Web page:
Improving Topic Modeling Tools for Novice Text Miners

Probabilistic topic models are widely used outside of computer science to find patterns of meaning in large text collections. However, like a lot of other natural language processing tools, their effectiveness is often a function of choices about data preparation and model configuration. Making these decisions often requires iterating through many options, which is is particularly hard if you have limited machine learning or natural language processing background: from interviews our team conducted last summer, we found that it could take researchers many months to successfully reach the point of training a usable model. Our research question is this: how can we design a tool that supports iterative refinement of topic models for a user base with limited programming experience but deep textual questions?

This summer, we will build on work from last summer to develop jsLDA 2.0, a revision of a small web-based topic modeling interface that streamlines common “loops” and workflows described by these users. We will then perform user studies with both novices and experts to further develop this tool, alongside an accompanying tutorial suitable for digital humanities and computational social science classrooms. Students working on this project will practice skills of data processing for text, visualization, web development, and user study design.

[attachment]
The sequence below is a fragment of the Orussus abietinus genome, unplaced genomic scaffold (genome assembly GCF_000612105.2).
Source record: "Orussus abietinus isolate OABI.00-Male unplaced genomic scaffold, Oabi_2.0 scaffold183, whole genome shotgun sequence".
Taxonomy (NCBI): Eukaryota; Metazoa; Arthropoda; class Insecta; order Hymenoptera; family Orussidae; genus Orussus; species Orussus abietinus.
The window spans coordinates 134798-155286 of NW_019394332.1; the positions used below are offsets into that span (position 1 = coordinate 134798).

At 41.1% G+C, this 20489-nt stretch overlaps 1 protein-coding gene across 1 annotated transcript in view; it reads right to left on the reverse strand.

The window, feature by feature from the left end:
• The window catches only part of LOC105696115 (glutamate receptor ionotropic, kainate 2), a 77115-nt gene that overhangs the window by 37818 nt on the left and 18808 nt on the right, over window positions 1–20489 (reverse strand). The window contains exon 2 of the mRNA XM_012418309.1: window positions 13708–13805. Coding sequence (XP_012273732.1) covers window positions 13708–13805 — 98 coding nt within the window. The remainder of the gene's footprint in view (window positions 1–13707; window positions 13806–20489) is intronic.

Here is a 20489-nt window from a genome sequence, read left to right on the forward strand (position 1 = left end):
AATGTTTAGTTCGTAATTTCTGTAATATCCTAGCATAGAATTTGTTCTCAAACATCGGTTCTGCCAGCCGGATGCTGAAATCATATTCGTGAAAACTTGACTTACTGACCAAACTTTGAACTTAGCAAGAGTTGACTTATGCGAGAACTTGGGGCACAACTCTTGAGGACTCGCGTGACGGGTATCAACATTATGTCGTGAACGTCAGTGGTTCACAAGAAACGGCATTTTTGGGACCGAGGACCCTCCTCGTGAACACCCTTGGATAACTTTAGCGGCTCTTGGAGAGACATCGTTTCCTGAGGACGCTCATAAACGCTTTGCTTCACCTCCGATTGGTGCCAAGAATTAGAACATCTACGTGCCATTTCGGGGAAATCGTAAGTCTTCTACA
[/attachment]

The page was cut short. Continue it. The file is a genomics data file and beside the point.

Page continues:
For more information about our project from last summer, check out our short video here.

Name of research group, project, or lab
The WHISK lab (Workflows for Humanistic Understanding with Statistical Knowledge)
Why join this research group or lab?

This project is extra-exciting in that it's very "meta": not only do we talk about machine learning, user interfaces, and social science, we also talk about how we talk about those things to different audiences. Working on this project will also give the opportunity to meet people doing research that combines computing and culture and to practice a type of computational design that centers human inquiry. In the process, you'll get the chance to use the tool you build to study texts you're excited about, too! 

Representative publication
Logistics Information:
Project categories
Computer Science
Student ranks applicable
Student qualifications

Coursework Requirements: Data Structures (CS 70) or equivalent, Linear Algebra

Helpful Skills (not required): Web Development (CSS, JavaScript, ReactJS), Probability, Statistics, Machine Learning, Natural Language Processing, Software Development (Git, GitHub, documentation and code review)

Time commitment
Summer - Full Time
Paid Research
Number of openings
Techniques learned

Some tasks you're likely to do include:
- practicing web development (using JavaScript with ReactJS) and some principles of user interface design
- mathematically engaging with machine learning algorithms and their error scenarios
- implementing, testing, and visualizing information theoretic measures to find where models are "misbehaving"
- talking to researchers in the humanities and social science about their work and the methodologies they've used
- diving into the cross-disciplinary work of text mining for cultural analysis
- communicating through papers, posters, blog posts, and videos about scientific work and its impact

Contact Information:
Mentor name
Xanda Schofield
Mentor email
Mentor position
Assistant Professor
Name of project director or principal investigator
Xanda Schofield
Email address of project director or principal investigator
3 sp. | 31 appl.
Hours per week
Summer - Full Time
Project categories
Computer Science